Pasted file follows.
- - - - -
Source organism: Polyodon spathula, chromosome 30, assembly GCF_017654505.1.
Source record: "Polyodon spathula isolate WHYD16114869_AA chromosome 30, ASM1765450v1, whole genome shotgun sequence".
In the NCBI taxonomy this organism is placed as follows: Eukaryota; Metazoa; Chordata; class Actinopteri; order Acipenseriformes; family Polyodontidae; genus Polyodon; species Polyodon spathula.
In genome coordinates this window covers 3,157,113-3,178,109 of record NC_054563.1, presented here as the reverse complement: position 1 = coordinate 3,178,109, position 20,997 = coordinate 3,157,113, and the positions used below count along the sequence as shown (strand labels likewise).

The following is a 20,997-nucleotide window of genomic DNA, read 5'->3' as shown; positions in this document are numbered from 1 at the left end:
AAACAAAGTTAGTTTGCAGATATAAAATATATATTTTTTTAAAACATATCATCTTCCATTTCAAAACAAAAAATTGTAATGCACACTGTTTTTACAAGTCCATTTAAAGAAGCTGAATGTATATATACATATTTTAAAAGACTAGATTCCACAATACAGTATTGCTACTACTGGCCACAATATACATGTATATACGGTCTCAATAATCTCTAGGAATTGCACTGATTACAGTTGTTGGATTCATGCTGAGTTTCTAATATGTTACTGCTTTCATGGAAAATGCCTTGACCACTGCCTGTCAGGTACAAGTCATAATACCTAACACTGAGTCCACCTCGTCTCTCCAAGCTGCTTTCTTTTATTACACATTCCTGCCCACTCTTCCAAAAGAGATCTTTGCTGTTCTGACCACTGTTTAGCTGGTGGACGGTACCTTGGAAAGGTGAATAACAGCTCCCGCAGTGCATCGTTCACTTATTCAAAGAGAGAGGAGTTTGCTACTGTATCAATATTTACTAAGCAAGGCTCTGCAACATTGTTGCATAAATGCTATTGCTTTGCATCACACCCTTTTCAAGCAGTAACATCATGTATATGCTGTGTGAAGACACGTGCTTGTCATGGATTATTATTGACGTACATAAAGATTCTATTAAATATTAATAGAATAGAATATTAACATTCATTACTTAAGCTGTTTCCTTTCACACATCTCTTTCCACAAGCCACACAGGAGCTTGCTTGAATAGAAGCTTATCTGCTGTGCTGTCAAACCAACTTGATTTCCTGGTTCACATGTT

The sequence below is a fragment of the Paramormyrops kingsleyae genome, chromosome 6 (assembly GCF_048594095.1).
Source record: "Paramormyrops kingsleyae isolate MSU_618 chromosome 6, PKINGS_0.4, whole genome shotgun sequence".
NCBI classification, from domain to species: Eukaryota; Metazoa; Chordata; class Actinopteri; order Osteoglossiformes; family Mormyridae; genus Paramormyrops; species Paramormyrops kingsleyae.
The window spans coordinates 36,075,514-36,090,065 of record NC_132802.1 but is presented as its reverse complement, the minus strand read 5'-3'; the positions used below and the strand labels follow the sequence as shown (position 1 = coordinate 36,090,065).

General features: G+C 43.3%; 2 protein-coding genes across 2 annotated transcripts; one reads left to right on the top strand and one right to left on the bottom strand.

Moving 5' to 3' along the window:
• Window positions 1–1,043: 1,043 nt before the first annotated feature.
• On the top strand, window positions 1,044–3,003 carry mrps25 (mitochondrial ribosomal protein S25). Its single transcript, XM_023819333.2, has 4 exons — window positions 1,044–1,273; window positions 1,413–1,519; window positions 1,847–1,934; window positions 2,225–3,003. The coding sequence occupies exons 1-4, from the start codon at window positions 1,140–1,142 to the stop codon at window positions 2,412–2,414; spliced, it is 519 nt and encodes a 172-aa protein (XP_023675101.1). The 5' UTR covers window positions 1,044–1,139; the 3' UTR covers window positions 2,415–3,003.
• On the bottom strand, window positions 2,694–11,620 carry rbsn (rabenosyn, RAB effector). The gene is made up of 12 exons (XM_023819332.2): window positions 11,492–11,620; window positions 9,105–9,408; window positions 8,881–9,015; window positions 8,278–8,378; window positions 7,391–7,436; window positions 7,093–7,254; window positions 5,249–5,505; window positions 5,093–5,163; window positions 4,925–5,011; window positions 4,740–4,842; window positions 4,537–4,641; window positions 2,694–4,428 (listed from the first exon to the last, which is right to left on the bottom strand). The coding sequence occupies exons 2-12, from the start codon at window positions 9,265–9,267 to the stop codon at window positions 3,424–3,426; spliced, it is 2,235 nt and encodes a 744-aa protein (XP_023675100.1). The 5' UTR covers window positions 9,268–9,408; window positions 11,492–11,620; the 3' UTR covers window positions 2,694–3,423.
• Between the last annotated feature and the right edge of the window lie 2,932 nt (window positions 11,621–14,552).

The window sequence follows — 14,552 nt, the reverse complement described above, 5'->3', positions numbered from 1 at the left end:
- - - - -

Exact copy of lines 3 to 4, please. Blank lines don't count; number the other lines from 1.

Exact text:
In the NCBI taxonomy this organism is placed as follows: Eukaryota; Metazoa; Chordata; class Actinopteri; order Acipenseriformes; family Polyodontidae; genus Polyodon; species Polyodon spathula.
In genome coordinates this window covers 3,157,113-3,178,109 of record NC_054563.1, presented here as the reverse complement: position 1 = coordinate 3,178,109, position 20,997 = coordinate 3,157,113, and the positions used below count along the sequence as shown (strand labels likewise).